When you are diagnosed with malignant mesothelioma you may lack hope and doubt that a diet change is going to improve your outcome. Despite what the cancer will bring, you may feel better by just making some positive changes. Your whole diet does not have to change overnight but simple steps can improve your overall health and outlook. The American Cancer Research encourages us to eat a diet where our plates are filled with 2/3 of plant- based foods.

We know that Mesothelioma is not related to diet but the overall control of how you treat and fuel your body may feel empowering. Possibly you do not want to change your diet and you are satisfied with your nutritional status and that is fine. Although there is not one study that could provide all the answers, find what is right for you and give it a try.

There are a lot of healthy foods and vitamins widely available to all. Supplements can help a limited diet but, unfortunately one vitamin cannot take place of a food that would otherwise be full of it. Many times, vitamins work with other vitamins and not individually so that should be considered when making food choices. Remember it is quality over quantity; if you cannot get fresh vegetable, try the frozen version. Always remember something is better than nothing.

Sleep Week

Eleanor Ericson Mesothelioma NurseWhen dealing with a diagnosis of malignant mesothelioma it is vital to take the best possible care of yourself. One of the ways to do that is to get enough sleep. The amount of sleep that can provide you with optimal physical health, optimum immune function, mental health, and cognition, is what you need to obtain. This is often easier to say and to intellectually know but to achieve can be challenging.

Mesothelioma SleepSleep is a basic need of the body for physical and psychological well-being. The importance of sleep for best health cannot be underestimated. Sleep is something that has been undervalued by many of us. The amount of sleep we need varies with age. According to the National Sleep Foundation, adults age 18-64 should get between 7 and 9 hours of sleep a night. Age 65 years and older 7 to 8 hours are recommended. Infants and younger people require more sleep. Over time not sleeping, called short sleep deprivation, can lead to various health problems, including cardiovascular disease, obesity, and all-cause mortality. The immediate effects of not getting enough sleep are irritability, negativity, bad mood, inability to concentrate, short term memory loss, apathy, poor communication and questionable decision making.

Sleep and its effect on the human body is studied by sleep doctors. These specialized experts are called somnologist- from the word “somnus” meaning sleep. These physicians have additional training in the science of sleep medicine and are board certified by the American College of Sleep Medicine. The American Academy of Sleep Medicine, is dedicated to achieving optimum health through advancing the field of sleep medicine at the state and local levels.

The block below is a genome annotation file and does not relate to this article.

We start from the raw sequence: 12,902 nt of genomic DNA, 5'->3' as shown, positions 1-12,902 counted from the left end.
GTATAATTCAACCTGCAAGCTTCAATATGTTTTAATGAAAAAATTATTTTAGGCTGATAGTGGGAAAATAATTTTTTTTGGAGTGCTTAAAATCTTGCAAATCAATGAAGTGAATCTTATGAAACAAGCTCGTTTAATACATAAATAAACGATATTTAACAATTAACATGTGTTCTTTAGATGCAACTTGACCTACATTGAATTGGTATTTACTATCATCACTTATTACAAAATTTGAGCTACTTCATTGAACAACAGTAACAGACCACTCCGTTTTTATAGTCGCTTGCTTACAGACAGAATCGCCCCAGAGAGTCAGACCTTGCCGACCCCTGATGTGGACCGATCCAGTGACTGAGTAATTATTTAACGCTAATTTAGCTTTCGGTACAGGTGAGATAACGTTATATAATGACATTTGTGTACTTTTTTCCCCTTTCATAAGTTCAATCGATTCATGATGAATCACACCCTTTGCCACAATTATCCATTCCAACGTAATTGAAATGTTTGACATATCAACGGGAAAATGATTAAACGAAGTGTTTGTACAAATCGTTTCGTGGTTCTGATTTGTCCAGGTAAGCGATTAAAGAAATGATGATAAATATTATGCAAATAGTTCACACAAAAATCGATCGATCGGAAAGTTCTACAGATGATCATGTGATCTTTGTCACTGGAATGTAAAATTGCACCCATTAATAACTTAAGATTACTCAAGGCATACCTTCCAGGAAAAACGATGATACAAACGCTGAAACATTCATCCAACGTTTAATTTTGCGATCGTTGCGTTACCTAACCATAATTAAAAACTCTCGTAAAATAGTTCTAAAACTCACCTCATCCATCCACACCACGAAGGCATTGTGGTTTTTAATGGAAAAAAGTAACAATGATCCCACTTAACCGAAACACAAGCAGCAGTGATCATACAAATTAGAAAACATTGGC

There have been many studies conducted regarding sleep and its effects. In our culture often people admire someone who claims to get only 4 hours of sleep a night. In one study nearly 30% of adults in the United States reported that they sleep 6 or fewer hours a week.

Research has shown that long-term sleep disruptions may raise the risk of diagnosis of certain types of cancer. The findings that lack of sleep increases inflammation and disrupts normal immune function. Involved in the sleep cycle is a hormone called melatonin, which we produce with sleep, this hormone is thought to have antioxidant properties that help prevent cellular damage.

March 11-17 is Sleep Awareness Week. “Begin with Sleep” (#YourDayBeginsWithSleep), the focus of this week is to educate people about the importance of good sleep health for individuals to best achieve their personal, family, and professional goals. The week is sponsored by the National Sleep Foundation. The foundation is dedicated to improving health and well being through sleep education and advocacy.

Being diagnosed with cancer can lead to sleepless nights. In the middle of the night unable to sleep our darkest fears can seem to be reality. It is important when this happens that we realize that what we think at 4 a.m. is often shrouded in lack of sleep, and a negative hopeless frame of mind. It is important for all of us to take care of ourselves and get enough sleep for our physical and emotional well-being.

“The best bridge between despair and hope is getting a good night’s sleep.” – E. Joseph Cossman

Yoga – A Successful Treatment

Eleanor Ericson Mesothelioma NurseOne of the side effects that patients undergoing treatment for cancer often notice is fatigue. Doctors that study fatigue related to cancer treatment have found that the interventions that are prescribed fall into three categories. The first is treatment of a physiological problem like anemia, the second is drugs to stimulate the patient such as amphetamines. The third, and most successful is to suggest an exercise program such as yoga. Research is showing that yoga can help with pain and fatigue for patients undergoing cancer treatments. Used in conjunction with standard medical therapy, yoga is included as the third most popular complementary treatment used in the United States.